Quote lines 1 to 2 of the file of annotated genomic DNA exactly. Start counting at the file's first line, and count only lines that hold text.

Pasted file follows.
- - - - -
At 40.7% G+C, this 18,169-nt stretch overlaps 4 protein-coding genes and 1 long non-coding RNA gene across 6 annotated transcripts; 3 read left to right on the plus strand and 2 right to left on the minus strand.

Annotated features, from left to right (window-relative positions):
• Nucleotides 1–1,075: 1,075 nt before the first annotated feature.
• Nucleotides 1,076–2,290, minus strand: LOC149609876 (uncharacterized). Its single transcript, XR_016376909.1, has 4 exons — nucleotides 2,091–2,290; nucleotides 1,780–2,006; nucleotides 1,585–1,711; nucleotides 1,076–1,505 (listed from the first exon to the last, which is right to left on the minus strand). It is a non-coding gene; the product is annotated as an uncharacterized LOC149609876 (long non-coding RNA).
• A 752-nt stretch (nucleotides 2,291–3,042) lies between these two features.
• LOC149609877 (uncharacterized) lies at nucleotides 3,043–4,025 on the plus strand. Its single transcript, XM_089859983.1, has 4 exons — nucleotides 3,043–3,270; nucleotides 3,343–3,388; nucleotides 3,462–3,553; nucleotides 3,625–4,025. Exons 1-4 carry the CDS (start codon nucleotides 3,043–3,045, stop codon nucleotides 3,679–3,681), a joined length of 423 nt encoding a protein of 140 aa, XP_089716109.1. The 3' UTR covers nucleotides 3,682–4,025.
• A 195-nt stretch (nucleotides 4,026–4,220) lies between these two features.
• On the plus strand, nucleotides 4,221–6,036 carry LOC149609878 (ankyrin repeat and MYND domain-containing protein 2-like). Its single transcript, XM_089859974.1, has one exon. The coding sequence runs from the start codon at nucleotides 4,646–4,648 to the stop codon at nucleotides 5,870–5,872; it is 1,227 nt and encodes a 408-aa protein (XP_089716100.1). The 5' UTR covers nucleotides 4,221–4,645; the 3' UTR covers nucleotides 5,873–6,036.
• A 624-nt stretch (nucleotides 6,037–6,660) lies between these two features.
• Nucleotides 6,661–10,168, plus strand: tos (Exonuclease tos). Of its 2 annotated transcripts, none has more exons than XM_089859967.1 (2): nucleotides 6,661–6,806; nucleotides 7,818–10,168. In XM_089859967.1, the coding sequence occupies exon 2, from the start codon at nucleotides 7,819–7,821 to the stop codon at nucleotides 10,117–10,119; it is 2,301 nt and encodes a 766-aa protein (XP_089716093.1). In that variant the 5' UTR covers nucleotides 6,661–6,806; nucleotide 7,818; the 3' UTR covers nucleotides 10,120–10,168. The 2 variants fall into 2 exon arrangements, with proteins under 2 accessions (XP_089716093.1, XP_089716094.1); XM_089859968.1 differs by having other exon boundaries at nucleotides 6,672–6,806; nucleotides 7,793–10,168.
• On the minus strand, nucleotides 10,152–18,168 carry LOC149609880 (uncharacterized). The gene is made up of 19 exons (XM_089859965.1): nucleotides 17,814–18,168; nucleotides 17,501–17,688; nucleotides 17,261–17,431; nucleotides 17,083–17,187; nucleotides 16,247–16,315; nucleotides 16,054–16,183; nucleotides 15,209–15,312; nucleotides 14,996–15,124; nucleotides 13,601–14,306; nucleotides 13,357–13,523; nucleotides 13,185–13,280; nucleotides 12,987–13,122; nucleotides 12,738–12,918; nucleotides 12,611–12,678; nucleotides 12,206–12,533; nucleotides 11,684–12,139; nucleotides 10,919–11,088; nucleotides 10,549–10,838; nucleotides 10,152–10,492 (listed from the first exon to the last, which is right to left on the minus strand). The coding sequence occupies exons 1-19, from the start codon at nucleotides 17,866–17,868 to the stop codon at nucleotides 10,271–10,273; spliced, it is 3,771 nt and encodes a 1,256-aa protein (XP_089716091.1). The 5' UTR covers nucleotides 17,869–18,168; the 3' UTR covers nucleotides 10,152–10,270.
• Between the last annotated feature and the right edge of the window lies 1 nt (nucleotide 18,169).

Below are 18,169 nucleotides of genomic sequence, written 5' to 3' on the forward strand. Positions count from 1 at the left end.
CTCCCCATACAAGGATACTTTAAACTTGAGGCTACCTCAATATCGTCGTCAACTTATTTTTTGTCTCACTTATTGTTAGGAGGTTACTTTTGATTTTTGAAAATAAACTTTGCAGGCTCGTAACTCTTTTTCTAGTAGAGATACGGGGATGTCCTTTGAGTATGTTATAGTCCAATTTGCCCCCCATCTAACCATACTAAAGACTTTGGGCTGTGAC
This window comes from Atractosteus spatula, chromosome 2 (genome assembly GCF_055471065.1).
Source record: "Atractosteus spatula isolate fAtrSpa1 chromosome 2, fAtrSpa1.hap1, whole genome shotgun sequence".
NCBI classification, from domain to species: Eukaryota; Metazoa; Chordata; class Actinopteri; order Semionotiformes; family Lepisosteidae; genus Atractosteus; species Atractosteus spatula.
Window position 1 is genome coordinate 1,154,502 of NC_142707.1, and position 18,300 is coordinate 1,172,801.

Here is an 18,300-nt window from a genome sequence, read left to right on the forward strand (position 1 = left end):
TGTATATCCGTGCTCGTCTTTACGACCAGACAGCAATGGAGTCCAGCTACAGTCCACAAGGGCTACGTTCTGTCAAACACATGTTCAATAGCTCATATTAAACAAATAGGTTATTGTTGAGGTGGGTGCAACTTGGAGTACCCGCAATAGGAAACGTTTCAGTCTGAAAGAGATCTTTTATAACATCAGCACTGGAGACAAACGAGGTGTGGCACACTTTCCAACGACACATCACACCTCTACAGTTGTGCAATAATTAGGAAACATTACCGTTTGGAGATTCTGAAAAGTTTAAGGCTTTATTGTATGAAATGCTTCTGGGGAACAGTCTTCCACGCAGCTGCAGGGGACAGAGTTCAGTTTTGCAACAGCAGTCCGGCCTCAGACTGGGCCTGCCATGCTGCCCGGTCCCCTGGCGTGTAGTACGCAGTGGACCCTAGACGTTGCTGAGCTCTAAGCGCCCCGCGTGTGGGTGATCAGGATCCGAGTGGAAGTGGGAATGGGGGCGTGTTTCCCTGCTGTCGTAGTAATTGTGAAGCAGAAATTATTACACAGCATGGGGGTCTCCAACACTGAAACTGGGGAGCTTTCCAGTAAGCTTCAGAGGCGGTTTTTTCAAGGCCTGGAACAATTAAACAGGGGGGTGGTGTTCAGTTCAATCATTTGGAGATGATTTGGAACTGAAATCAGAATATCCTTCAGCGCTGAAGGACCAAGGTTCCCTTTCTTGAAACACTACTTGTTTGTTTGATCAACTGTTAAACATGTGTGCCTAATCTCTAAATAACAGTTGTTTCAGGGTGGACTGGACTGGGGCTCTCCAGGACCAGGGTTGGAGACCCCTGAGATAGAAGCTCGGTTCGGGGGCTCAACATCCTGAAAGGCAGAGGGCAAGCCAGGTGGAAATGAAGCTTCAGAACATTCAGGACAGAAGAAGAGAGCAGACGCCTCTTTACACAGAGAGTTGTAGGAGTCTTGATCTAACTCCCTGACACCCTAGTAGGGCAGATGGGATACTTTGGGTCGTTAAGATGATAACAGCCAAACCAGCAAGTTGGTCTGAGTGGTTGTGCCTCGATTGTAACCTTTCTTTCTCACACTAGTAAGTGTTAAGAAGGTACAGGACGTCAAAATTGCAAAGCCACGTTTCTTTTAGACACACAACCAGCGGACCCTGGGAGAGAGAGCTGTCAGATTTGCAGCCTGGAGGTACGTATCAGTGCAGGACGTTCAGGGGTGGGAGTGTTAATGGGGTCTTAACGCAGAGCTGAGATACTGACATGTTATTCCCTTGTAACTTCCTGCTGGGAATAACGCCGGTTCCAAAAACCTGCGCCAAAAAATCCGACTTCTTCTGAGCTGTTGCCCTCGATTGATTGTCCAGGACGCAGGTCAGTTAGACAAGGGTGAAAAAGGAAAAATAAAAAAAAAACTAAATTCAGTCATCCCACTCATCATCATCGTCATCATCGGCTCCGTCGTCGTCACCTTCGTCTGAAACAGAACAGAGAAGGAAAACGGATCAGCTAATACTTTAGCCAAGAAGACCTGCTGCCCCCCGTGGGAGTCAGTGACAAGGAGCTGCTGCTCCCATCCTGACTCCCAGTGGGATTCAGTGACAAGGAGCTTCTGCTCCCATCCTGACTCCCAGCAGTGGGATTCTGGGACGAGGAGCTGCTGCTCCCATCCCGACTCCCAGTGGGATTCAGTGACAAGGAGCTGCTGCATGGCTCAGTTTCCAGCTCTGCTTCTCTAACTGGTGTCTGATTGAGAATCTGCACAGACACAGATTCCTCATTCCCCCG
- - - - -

At 40.7% G+C, this 18,169-nt stretch overlaps 4 protein-coding genes and 1 long non-coding RNA gene across 6 annotated transcripts; 3 read left to right on the plus strand and 2 right to left on the minus strand.

Annotated features, from left to right (window-relative positions):